Detecting heart disease: What tests do I need to have?
Every check-up should begin with a good medical history, since the tests that will provide more information to the check-up are derived from it. Because of this, Dr. Florenciano explains that “at least one should do an electrocardiogram and laboratory tests and, depending on medical criteria, an echocardiogram, stress test, electrocardiogram holter, etc. will be performed ”.
What information does the evidence provide regarding cardiovascular health?
“These tests show “A photo” of how our heart is both at a mechanical level (echocardiography), electrical (electrocardiogram and holter) and irrigation (stress test) ”, comments the head of Cardiology Quirónsalud Alicante.
“The check is focused on detect heart diseases that have not produced symptoms and that can cause serious injury or death. These diseases mainly affect the heart muscle or the coronary arteries. Specifically, the echocardiogram it is a good test to diagnose myocardial diseases and the stress test for coronary arteries ”, specifies the head of cardiology at Quirónsalud Torrevieja.
How often should we repeat these checks?
If we obtain results with normal values, it is advisable to repeat the tests “annually or biannually in order to obtain a complete report of the circulatory system, heart and blood vessels to evaluate their functioning and prevent the appearance of diseases and cardiovascular accidents ”, advises González.
Are there different cardiological check-ups according to the age of the patients?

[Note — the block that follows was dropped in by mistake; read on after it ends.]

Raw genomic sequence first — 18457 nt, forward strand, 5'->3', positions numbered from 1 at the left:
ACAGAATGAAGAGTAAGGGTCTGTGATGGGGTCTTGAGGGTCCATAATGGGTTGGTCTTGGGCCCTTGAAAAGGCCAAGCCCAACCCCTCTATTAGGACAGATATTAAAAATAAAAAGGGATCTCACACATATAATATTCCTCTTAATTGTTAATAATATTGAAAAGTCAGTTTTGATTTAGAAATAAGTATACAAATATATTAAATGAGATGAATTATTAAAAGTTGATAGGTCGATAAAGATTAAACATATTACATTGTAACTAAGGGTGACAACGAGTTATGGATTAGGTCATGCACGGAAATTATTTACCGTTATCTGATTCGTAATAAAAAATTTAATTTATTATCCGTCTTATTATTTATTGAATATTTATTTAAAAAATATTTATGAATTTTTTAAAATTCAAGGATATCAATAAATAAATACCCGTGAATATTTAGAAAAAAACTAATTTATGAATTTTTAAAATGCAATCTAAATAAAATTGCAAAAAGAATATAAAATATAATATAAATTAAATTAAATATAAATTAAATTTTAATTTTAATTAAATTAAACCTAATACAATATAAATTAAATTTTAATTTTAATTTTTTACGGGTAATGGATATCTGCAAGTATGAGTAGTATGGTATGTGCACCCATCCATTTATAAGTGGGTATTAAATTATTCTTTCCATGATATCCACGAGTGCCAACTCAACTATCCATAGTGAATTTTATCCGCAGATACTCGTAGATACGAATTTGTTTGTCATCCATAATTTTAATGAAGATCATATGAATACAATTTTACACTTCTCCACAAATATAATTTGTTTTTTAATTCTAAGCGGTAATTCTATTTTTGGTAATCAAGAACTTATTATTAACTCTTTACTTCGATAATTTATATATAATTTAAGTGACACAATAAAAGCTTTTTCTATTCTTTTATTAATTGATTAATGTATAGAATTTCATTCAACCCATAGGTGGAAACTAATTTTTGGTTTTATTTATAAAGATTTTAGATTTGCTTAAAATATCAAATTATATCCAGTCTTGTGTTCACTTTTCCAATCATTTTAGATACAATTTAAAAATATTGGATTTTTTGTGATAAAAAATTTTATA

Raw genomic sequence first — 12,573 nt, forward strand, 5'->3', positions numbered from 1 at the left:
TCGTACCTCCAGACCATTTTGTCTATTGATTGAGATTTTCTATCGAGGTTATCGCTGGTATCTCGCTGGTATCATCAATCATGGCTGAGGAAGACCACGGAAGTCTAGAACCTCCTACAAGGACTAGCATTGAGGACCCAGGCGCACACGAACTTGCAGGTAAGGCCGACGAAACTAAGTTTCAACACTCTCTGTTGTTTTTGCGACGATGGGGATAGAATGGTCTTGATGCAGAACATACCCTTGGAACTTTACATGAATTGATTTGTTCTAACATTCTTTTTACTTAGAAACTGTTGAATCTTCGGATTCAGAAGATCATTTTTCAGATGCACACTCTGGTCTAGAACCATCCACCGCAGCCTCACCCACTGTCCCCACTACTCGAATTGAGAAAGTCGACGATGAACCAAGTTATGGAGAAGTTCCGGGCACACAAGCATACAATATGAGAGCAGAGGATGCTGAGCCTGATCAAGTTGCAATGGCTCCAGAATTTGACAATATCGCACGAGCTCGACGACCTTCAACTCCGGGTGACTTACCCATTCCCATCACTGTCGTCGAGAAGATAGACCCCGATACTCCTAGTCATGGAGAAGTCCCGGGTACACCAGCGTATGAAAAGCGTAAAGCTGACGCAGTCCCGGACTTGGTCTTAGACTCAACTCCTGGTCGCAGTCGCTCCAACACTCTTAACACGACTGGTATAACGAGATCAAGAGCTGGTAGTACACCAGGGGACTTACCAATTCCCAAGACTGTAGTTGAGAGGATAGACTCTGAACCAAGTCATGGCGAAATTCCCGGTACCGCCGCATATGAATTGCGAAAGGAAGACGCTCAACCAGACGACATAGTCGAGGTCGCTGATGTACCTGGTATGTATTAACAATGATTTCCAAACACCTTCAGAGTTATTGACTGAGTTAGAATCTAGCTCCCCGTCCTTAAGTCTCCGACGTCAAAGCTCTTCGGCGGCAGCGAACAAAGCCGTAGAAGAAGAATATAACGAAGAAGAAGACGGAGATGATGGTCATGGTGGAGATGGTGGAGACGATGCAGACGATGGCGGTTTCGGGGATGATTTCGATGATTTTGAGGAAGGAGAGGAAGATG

Since age is a determining and risk factor when referring to cardiovascular diseases, it is logical to think, as indicated by Dr. Florenciano “the older the more tests they will be required to obtain a complete assessment of the person’s cardiovascular status. In patients over 60 yearsIn general, the check should include What minimal echocardiogram and stress test. Of course, in younger patients who exercise, the stress test must be carried out”.
Keeping Your Heart Healthy: Tips for a Healthy Life
In addition to performing moderate exercise 4-5 times a week, not smoking and treating excess cholesterol and diabetes, we must learn to manage stress, causing a large number of pathologies and even aggravating pre-existing ones.
And of course follow a heart-healthy diet, which consists of limiting the consumption of sugars, fats and salt and increase the consumption of fruits, vegetables, legumes, whole grains and nuts, as well as fresh and unprocessed products. Finally you must Avoid drinking alcohol and sugary drinks or soft drinks.
Eddie is an Australian news reporter with over 9 years in the industry and has published on Forbes and tech crunch.